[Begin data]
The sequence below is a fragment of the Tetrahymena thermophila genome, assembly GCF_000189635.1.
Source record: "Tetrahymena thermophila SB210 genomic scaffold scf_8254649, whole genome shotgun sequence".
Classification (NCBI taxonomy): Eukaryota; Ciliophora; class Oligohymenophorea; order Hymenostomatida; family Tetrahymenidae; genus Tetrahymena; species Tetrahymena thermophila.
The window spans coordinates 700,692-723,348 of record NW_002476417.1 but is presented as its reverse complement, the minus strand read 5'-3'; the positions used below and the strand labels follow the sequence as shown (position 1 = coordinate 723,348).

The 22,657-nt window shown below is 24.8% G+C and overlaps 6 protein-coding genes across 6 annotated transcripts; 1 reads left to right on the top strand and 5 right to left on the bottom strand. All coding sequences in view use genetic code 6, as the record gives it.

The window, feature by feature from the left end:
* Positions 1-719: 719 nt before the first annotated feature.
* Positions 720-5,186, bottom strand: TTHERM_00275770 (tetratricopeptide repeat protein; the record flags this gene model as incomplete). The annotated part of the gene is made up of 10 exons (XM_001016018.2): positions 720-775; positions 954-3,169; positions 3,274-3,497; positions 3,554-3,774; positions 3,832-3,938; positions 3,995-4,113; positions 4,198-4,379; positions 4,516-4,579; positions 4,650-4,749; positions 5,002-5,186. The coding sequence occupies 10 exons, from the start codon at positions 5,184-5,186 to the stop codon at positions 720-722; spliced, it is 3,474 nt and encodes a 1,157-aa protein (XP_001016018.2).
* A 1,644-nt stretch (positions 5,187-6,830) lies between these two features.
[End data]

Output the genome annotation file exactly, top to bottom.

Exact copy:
The sequence below is a fragment of the Tetrahymena thermophila genome, assembly GCF_000189635.1.
Source record: "Tetrahymena thermophila SB210 genomic scaffold scf_8254649, whole genome shotgun sequence".
Classification (NCBI taxonomy): Eukaryota; Ciliophora; class Oligohymenophorea; order Hymenostomatida; family Tetrahymenidae; genus Tetrahymena; species Tetrahymena thermophila.
The window spans coordinates 700,692-723,348 of record NW_002476417.1 but is presented as its reverse complement, the minus strand read 5'-3'; the positions used below and the strand labels follow the sequence as shown (position 1 = coordinate 723,348).

The 22,657-nt window shown below is 24.8% G+C and overlaps 6 protein-coding genes across 6 annotated transcripts; 1 reads left to right on the top strand and 5 right to left on the bottom strand. All coding sequences in view use genetic code 6, as the record gives it.

The window, feature by feature from the left end:
* Positions 1-719: 719 nt before the first annotated feature.
* Positions 720-5,186, bottom strand: TTHERM_00275770 (tetratricopeptide repeat protein; the record flags this gene model as incomplete). The annotated part of the gene is made up of 10 exons (XM_001016018.2): positions 720-775; positions 954-3,169; positions 3,274-3,497; positions 3,554-3,774; positions 3,832-3,938; positions 3,995-4,113; positions 4,198-4,379; positions 4,516-4,579; positions 4,650-4,749; positions 5,002-5,186. The coding sequence occupies 10 exons, from the start codon at positions 5,184-5,186 to the stop codon at positions 720-722; spliced, it is 3,474 nt and encodes a 1,157-aa protein (XP_001016018.2).
* A 1,644-nt stretch (positions 5,187-6,830) lies between these two features.